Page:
function. In the plots of the Hankel function, for kr less than 2, a considerable amount of
error can be recognized in the asymptotic form. This effect appears to interfere with the
modelling of some of the longer wavelength cases in Chapter 6, for which kro at the harbor
entrance may not satisfy the far field condition for all the angular components involved.
















o



o









0O (a)



0
0
0.00 2.00 4.00 6.00 8.00 10.00










o
C-



























0
0


Yo (b)







o 2









0
o















0.o00 2.00 4.00 6.00 8.00 10.00

kr
Figure 3.2: Comparisons between the exact forms (solid line) and the asymptotic
forms (dot line) for a) the Bessel function of first kind, b) the Bessel function of
second kind and c) the absolute value of the Hankel function.






21













Chapter 4


NUMERICAL SOLUTION OF

THE PARABOLIC WAVE

EQUATIONS



4.1 Numerical Scheme for the Parabolic Approximations
The parabolic equations obtained previously may be solved numerically as an initial value
problem, with initial values of A specified at r = ro and appropriate boundary conditions
applied at 0 = Oa, Ob. Implicit schemes for the diffusion equation such as the Crank-Nicolson
scheme are thus applicable. The computation domain, r > ro and a > 0 > Ob, is partitioned
into a rectangular grid where each section has size Ar in the r direction and A0 in the 0
direction. The parabolic equation can then be discretized onto a 6 point segment with 2
points in the r direction and 3 points in the 0 direction (see Figure 4.1). The computation
proceeds in the +r direction by solving n 1st order simultaneous equations at each ith row.
The Crank-Nicolson scheme is fully space-centered on the middle point marked by x
in Figure 4.1. Then the first derivative of A with respect to r and second derivative with
respect to 0 are given according to
Aj 1
r A Ar),

82A 2(A)_ [Ai+ 2A+ + A.i) + (A+ 2A + A.-_)]
a02 2(AG0)2 [ +- +iAS-1 2+i A-1)]
and A is given by
Ai = (A+' + Aj).
2 -"
The nonlinear term may be approximated in an iterative manner:
1
|Al2Ai = (I +1I2A+ + lA !2).

For the first iteration, A. is used for Ai+1. Then, after the first iteration, the result of
the former iteration is used as A.'1. The number of iterations may be determined by
convergency of A+'1. In the higher-order approximation equation, a cross-derivative term,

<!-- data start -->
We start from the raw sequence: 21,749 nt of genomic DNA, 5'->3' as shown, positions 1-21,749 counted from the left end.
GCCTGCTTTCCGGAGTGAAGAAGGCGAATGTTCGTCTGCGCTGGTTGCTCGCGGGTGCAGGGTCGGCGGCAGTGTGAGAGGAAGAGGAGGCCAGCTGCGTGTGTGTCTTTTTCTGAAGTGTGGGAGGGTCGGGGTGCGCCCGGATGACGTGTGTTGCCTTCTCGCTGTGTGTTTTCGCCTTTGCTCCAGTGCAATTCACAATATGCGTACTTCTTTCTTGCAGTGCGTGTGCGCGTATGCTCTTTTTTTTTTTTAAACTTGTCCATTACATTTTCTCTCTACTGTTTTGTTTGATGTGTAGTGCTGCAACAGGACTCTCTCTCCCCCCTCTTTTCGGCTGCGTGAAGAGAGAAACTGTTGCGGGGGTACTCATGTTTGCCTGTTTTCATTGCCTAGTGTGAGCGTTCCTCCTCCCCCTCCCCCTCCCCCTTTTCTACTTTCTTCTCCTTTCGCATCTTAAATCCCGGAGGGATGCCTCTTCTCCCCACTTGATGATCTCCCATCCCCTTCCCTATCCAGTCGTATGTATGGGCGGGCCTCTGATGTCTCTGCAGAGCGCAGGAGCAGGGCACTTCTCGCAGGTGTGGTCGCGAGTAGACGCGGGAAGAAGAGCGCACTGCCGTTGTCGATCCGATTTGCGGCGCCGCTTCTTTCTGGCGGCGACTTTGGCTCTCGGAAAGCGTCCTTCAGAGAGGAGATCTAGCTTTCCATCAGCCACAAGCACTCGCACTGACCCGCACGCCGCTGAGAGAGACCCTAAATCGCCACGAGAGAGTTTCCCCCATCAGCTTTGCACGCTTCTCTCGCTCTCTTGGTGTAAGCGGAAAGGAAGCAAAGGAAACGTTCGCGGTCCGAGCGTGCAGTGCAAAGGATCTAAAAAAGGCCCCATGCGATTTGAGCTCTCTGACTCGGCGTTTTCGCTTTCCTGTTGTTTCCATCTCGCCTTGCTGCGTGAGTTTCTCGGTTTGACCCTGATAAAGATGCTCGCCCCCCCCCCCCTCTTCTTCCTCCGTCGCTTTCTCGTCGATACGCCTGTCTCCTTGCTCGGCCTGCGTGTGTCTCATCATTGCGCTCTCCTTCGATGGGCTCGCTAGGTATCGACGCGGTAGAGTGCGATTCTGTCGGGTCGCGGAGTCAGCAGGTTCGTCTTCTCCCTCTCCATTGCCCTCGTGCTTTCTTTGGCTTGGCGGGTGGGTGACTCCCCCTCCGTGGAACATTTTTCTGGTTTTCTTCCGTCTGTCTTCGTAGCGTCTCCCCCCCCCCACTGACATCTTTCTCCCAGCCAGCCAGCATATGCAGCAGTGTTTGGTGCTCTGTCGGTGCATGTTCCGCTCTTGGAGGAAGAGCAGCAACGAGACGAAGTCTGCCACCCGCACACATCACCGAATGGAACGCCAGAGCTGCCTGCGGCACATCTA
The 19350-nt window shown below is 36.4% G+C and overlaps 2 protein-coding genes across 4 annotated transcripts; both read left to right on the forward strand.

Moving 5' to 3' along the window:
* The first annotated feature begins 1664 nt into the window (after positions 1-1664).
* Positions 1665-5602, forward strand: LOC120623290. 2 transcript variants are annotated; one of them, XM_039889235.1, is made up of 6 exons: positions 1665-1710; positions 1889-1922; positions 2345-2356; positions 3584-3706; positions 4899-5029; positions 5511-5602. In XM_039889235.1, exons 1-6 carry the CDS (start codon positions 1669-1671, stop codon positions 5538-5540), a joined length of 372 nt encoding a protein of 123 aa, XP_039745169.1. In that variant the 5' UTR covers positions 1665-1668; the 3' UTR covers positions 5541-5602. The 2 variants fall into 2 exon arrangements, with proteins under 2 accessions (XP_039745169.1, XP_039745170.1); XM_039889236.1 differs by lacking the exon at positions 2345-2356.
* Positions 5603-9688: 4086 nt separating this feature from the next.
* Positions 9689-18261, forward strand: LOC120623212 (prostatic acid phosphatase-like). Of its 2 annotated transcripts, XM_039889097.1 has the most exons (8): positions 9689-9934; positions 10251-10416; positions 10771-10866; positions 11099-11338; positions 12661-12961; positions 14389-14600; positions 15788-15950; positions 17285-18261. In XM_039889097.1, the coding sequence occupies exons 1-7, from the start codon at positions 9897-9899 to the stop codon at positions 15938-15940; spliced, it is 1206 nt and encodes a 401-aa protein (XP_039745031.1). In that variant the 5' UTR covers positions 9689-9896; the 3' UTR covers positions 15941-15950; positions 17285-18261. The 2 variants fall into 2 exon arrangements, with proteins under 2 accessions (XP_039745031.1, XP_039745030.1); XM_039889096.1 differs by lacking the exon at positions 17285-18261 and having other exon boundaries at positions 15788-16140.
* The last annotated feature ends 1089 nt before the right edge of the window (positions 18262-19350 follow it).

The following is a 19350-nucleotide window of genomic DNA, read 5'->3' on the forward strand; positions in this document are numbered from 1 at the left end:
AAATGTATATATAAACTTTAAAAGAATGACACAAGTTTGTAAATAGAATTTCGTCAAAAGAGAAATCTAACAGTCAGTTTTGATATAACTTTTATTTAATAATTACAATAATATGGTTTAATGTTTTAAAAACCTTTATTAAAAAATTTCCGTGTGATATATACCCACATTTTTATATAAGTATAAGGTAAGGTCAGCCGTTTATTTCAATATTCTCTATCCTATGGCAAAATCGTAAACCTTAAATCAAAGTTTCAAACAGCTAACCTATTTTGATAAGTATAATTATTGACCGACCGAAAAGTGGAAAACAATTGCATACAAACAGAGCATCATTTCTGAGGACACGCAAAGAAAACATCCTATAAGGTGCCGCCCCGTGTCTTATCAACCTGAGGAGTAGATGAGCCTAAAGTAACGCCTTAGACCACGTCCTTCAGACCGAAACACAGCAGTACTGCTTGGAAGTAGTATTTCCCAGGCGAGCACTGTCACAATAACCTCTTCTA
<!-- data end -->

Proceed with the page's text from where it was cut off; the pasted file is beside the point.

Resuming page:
Aoer, appears. This may be expected to play a role of diffraction effect in the r direction



















S. i+1.







rt-Ar
ro 0. '"O








AO




...- ..... i + 1

S+l ......




r 0.A r ... .....
ro j- --_l

Oi+- "'"








Figure 4.1: Geometry of computational domain.







23









instead of Arr, which was neglected in the process of deriving the approximation. The
numerical scheme for this term becomes

Aoorj = (AO r (A+ 2A+' + Alj) (A 2A + Af ]

This term may introduce spurious behavior in the computational results due to the non-
physical behavior of Fourier components with short transverse wave length; see Kirby
(1986). As a result, a filtering process may be necessary. We consider two different methods
of filtering in the numerical solution. The first one involves including the relationship,

A*j = eAj_, + (1 2)A+ + eA+.,, (4.1)

in the scheme. Here, the parameter e is selected as the filter weighting. Then, the first
derivative with respect to r is written as

8A= 1 [(cA+_1 + (1 2e)A.+1 + A )-(eA + (1 2e)A + eA+,)]
9r Ar c"--I

(Method 1).
For the second method, we also consider (4.1), but the numerical scheme does not
include this relationship. For each grid row, the amplitude variation is obtained using the
basic Crank-Nicolson scheme. Then, (4.1) is applied to smooth the result before the next
computational step (Method 2).
The initial condition at the breakwater entrance, r = ro, is given by a plane incident wave
which has uniform amplitude and phase variation corresponding to the physical distance
and propagation direction. The phase function is then given by

= k(cos Ooz + sin 0oy)
= kro cos(8 00),

where 00 is the propagation direction of the incident wave. For constant depth at the break-
water entrance and under the assumption that phase accumulates along the +r direction
after the entrance, the initial amplitude A(ro, 0) may be given according to

A(ro, O)eikro = aeikro cos(0-0o)

then,
A(ro,0) = aeikro[cos(e-0o)-1]
where a is the real value of the wave amplitude. For rigid and impermeable breakwaters,
the boundary conditions are

OA
-0 = 0 ; = 0a,eb.

In the finite difference scheme, these are approximated by
Ai+ Ai+l+ A.+
i=1 lj=2 j=n j
Grid size may be determined in accordance with the physical wavelength, and the step size
of a single grid-space should be significantly smaller than a wavelength. In the region far








from origin, because our mathematical models are carried out in a Polar coordinate system,
care is necessary with the size of AO, that is, the computation result may not be well enough
resolved at large r if A0 is taken to be too large at ro. Thus, AO should be chosen carefully
in accordance with the overall computational domain.
In the numerical computations, the Newton-Raphson technique was used to determine
the wave number k from the linear dispersion relationship.
The parabolic models obtained previously yield the difference equation,
S(COE1A*+ COE A*) + (COE2+A*+ + COE2jA*j)


( 2 {[COE3 +1G3'+~Aij+l COE3 +G2i+1A*+ + COE3t1'G1l+'1A+]


+ [COE3j+G3'A,+ COE3'G2' A* + COE3 G1'A ]}